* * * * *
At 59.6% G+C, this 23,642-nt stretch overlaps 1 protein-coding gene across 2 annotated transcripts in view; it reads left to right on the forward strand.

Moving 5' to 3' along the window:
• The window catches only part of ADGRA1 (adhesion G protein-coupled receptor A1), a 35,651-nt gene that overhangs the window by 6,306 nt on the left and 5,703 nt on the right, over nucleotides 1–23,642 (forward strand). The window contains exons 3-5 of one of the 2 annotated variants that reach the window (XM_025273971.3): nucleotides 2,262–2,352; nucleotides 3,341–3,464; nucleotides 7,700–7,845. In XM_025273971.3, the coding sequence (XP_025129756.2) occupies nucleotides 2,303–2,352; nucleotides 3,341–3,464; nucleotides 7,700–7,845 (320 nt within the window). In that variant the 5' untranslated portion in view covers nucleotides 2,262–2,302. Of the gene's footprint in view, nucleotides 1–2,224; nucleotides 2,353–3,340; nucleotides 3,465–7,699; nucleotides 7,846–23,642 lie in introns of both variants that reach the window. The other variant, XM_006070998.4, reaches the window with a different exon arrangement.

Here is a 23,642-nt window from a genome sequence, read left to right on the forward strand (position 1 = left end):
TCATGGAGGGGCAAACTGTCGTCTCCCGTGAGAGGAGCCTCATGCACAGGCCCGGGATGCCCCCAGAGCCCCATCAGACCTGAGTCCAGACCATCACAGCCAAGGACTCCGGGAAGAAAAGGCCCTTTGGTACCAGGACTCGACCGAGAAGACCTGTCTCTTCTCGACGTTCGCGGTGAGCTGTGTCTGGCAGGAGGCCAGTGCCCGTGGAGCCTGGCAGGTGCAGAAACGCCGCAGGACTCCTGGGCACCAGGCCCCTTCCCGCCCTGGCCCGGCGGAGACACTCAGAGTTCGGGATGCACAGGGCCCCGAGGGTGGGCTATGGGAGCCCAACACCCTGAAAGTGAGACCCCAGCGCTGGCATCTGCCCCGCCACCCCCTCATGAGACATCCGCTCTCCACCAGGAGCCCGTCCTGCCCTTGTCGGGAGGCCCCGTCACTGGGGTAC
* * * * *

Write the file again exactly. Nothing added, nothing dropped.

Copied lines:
At 59.6% G+C, this 23,642-nt stretch overlaps 1 protein-coding gene across 2 annotated transcripts in view; it reads left to right on the forward strand.

Moving 5' to 3' along the window:
• The window catches only part of ADGRA1 (adhesion G protein-coupled receptor A1), a 35,651-nt gene that overhangs the window by 6,306 nt on the left and 5,703 nt on the right, over nucleotides 1–23,642 (forward strand). The window contains exons 3-5 of one of the 2 annotated variants that reach the window (XM_025273971.3): nucleotides 2,262–2,352; nucleotides 3,341–3,464; nucleotides 7,700–7,845. In XM_025273971.3, the coding sequence (XP_025129756.2) occupies nucleotides 2,303–2,352; nucleotides 3,341–3,464; nucleotides 7,700–7,845 (320 nt within the window). In that variant the 5' untranslated portion in view covers nucleotides 2,262–2,302. Of the gene's footprint in view, nucleotides 1–2,224; nucleotides 2,353–3,340; nucleotides 3,465–7,699; nucleotides 7,846–23,642 lie in introns of both variants that reach the window. The other variant, XM_006070998.4, reaches the window with a different exon arrangement.

Here is a 23,642-nt window from a genome sequence, read left to right on the forward strand (position 1 = left end):
TCATGGAGGGGCAAACTGTCGTCTCCCGTGAGAGGAGCCTCATGCACAGGCCCGGGATGCCCCCAGAGCCCCATCAGACCTGAGTCCAGACCATCACAGCCAAGGACTCCGGGAAGAAAAGGCCCTTTGGTACCAGGACTCGACCGAGAAGACCTGTCTCTTCTCGACGTTCGCGGTGAGCTGTGTCTGGCAGGAGGCCAGTGCCCGTGGAGCCTGGCAGGTGCAGAAACGCCGCAGGACTCCTGGGCACCAGGCCCCTTCCCGCCCTGGCCCGGCGGAGACACTCAGAGTTCGGGATGCACAGGGCCCCGAGGGTGGGCTATGGGAGCCCAACACCCTGAAAGTGAGACCCCAGCGCTGGCATCTGCCCCGCCACCCCCTCATGAGACATCCGCTCTCCACCAGGAGCCCGTCCTGCCCTTGTCGGGAGGCCCCGTCACTGGGGTAC